And why do I care (and, by extension, why should you)? I’m certainly no friend of Islam, and am suspicious of all religious people, particularly those whose religion requires extraordinary levels of piety and compliance with arcane rules. Why should I defend people I disagree with so vociferously? First of all, I care because it’s the right thing to do. Innocent people are being scapegoated by the U.S. government, and that’s a violation of their rights. Second, any time a minority group is made an example of, every person should become immediately uneasy. As an atheist and a black person, two groups that have received its unfair share of negative attention from governments and social institutions, I am standing up for myself here too.

There is no virtue in pretending that Mr. King has a noble purpose in these witch hunts. It is not diplomatic to try and hear his side – his side is built on lies, hypocrisy and thinly-veiled racial animosity. The virtue here is in calling this exactly what it is, and refusing to stop naming it until Mr. King is shamed into obscurity.

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  1. says

    partially because terrorists are a tiny fraction of the overall population of white Christians, but also because they’re white! White people don’t get scapegoated – it’s in their contract.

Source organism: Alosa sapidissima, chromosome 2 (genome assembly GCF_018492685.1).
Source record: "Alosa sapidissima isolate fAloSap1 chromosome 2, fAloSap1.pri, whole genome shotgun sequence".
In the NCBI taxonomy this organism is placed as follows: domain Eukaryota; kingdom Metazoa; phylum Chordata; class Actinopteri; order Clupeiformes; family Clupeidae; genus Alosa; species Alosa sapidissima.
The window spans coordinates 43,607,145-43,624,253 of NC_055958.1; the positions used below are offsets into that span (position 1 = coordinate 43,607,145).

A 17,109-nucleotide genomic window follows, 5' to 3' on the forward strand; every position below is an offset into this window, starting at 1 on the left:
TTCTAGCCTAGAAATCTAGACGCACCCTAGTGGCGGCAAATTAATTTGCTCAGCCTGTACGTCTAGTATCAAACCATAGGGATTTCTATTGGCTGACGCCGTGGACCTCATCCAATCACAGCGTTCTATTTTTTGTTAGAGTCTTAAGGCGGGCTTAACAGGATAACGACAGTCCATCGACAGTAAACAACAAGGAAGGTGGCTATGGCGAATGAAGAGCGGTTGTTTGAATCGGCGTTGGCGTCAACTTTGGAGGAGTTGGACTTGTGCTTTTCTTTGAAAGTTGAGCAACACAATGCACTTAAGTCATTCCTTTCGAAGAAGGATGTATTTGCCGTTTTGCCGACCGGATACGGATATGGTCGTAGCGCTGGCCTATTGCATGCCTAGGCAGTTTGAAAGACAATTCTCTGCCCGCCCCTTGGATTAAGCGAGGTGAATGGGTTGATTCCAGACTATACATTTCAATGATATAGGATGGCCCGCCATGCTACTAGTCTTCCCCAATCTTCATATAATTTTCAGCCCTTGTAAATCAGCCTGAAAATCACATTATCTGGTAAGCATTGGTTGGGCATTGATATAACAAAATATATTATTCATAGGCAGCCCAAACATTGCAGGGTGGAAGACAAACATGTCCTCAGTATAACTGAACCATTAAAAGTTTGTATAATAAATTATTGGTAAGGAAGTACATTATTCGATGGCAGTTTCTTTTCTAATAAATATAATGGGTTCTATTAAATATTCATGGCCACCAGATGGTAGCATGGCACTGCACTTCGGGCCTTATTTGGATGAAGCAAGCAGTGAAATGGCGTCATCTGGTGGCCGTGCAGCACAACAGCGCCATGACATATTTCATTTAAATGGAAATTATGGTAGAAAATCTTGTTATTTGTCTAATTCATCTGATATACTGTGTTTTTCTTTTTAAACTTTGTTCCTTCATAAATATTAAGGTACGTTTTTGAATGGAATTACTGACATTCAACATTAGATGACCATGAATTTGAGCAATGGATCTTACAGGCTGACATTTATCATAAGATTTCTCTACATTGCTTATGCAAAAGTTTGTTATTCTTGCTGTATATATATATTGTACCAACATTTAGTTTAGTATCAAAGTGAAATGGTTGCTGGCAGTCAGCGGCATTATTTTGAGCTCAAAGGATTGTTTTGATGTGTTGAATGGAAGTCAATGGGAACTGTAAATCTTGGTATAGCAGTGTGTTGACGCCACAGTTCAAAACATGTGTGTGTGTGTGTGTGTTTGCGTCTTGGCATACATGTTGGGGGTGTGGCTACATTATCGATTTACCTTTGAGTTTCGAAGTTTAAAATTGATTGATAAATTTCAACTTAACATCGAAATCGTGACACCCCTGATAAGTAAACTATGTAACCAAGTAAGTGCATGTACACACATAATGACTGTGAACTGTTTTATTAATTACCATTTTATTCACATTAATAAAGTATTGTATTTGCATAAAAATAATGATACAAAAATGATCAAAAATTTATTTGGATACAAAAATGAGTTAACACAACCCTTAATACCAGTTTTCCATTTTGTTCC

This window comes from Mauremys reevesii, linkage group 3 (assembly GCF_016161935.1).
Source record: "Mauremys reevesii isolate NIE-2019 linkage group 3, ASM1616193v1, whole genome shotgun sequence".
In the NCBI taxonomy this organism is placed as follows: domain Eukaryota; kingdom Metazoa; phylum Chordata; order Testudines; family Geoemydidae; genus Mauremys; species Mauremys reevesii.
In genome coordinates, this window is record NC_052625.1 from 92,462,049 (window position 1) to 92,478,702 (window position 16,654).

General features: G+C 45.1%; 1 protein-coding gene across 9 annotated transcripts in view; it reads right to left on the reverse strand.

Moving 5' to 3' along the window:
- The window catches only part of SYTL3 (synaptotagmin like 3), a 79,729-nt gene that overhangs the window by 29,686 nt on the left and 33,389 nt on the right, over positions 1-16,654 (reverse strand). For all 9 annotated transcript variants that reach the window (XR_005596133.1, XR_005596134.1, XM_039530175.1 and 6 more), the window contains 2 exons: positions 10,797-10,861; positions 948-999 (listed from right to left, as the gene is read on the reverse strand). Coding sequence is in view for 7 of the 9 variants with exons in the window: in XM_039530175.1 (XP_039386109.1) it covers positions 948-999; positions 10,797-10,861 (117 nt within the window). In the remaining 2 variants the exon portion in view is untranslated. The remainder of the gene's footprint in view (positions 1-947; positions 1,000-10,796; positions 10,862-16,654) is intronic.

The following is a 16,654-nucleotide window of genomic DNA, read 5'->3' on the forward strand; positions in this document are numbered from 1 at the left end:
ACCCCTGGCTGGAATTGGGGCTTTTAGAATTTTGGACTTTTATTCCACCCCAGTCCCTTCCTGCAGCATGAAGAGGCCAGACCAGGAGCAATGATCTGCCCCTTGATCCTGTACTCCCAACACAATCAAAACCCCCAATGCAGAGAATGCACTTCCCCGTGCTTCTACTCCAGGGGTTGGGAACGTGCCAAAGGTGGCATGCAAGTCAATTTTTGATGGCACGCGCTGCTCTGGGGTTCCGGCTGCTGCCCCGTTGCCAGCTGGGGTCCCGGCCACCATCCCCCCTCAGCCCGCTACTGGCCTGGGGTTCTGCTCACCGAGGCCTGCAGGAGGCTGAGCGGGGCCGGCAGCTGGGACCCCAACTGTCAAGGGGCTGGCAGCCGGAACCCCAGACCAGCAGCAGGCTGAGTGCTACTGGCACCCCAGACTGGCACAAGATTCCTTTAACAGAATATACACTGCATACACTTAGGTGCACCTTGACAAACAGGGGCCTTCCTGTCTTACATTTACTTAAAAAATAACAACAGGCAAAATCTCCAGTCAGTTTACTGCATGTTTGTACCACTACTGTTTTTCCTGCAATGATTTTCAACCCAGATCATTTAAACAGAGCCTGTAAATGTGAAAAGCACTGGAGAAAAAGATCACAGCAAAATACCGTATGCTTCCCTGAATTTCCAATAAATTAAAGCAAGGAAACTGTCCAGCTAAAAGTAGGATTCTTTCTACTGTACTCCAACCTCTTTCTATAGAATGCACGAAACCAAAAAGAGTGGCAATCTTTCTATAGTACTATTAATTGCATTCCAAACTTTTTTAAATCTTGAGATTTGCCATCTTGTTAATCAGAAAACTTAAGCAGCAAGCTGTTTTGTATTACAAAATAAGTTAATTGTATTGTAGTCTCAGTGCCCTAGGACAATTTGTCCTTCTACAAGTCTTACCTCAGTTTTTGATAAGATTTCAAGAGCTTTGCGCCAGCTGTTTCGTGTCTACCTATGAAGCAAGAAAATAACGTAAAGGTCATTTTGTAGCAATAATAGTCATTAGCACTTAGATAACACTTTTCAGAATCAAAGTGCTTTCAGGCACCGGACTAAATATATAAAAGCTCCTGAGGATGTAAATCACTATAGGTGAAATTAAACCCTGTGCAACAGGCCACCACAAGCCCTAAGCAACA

Whoa, I get a contract that says I don’t get scapegoated? I should bring this up the next time someone accuses me of being an atheistic baby eater or something. ;-P

    Otherwise, great article.

  2. says

    Hahaha, I meant scapegoated for being white. Obviously if you are white and gay you get blamed for volcanoes, white and immodestly dressed it’s your fault for earthquakes, and so on…

  3. says

    That’s a good point. The spirit that is motivating these hearings is functionally identical to racism, but it is not strictly race-based. It’s important to note, however, that these hearings are not about the religion of Islam, but the community. I don’t have a word for this kind of group-based prejudice, and so I used racism as a place-holder, but as you note it is inaccurate.

    I’m not entirely unconvinced that, much like the “illegal immigrant” demonization going on there, there isn’t a strong undercurrent of racial bias against a specific group, but that’s just my take on it.